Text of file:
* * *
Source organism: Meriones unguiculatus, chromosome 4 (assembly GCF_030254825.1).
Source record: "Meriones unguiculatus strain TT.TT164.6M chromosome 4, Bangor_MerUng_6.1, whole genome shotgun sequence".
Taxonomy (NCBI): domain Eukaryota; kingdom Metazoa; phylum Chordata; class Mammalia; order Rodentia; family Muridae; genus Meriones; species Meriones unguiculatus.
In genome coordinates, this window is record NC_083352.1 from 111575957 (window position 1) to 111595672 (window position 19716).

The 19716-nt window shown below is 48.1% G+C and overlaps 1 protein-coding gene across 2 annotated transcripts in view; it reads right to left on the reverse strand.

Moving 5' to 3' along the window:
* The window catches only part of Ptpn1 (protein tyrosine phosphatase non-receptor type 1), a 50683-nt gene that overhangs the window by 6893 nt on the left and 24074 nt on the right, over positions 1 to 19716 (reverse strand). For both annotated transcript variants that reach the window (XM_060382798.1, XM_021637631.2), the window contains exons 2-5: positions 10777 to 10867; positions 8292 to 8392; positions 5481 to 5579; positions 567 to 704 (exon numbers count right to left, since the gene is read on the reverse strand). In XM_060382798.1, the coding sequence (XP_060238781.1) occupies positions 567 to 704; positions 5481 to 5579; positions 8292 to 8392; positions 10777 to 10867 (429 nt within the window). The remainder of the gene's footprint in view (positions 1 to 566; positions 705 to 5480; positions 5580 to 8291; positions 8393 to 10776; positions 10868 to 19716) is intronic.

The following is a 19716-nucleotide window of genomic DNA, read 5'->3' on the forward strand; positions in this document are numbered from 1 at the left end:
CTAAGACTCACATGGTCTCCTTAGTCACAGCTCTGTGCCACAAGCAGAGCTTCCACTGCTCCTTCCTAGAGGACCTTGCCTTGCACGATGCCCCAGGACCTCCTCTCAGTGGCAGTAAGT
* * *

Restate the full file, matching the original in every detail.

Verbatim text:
Source organism: Meriones unguiculatus, chromosome 4 (assembly GCF_030254825.1).
Source record: "Meriones unguiculatus strain TT.TT164.6M chromosome 4, Bangor_MerUng_6.1, whole genome shotgun sequence".
Taxonomy (NCBI): domain Eukaryota; kingdom Metazoa; phylum Chordata; class Mammalia; order Rodentia; family Muridae; genus Meriones; species Meriones unguiculatus.
In genome coordinates, this window is record NC_083352.1 from 111575957 (window position 1) to 111595672 (window position 19716).

The 19716-nt window shown below is 48.1% G+C and overlaps 1 protein-coding gene across 2 annotated transcripts in view; it reads right to left on the reverse strand.

Moving 5' to 3' along the window:
* The window catches only part of Ptpn1 (protein tyrosine phosphatase non-receptor type 1), a 50683-nt gene that overhangs the window by 6893 nt on the left and 24074 nt on the right, over positions 1 to 19716 (reverse strand). For both annotated transcript variants that reach the window (XM_060382798.1, XM_021637631.2), the window contains exons 2-5: positions 10777 to 10867; positions 8292 to 8392; positions 5481 to 5579; positions 567 to 704 (exon numbers count right to left, since the gene is read on the reverse strand). In XM_060382798.1, the coding sequence (XP_060238781.1) occupies positions 567 to 704; positions 5481 to 5579; positions 8292 to 8392; positions 10777 to 10867 (429 nt within the window). The remainder of the gene's footprint in view (positions 1 to 566; positions 705 to 5480; positions 5580 to 8291; positions 8393 to 10776; positions 10868 to 19716) is intronic.

The following is a 19716-nucleotide window of genomic DNA, read 5'->3' on the forward strand; positions in this document are numbered from 1 at the left end:
CTAAGACTCACATGGTCTCCTTAGTCACAGCTCTGTGCCACAAGCAGAGCTTCCACTGCTCCTTCCTAGAGGACCTTGCCTTGCACGATGCCCCAGGACCTCCTCTCAGTGGCAGTAAGT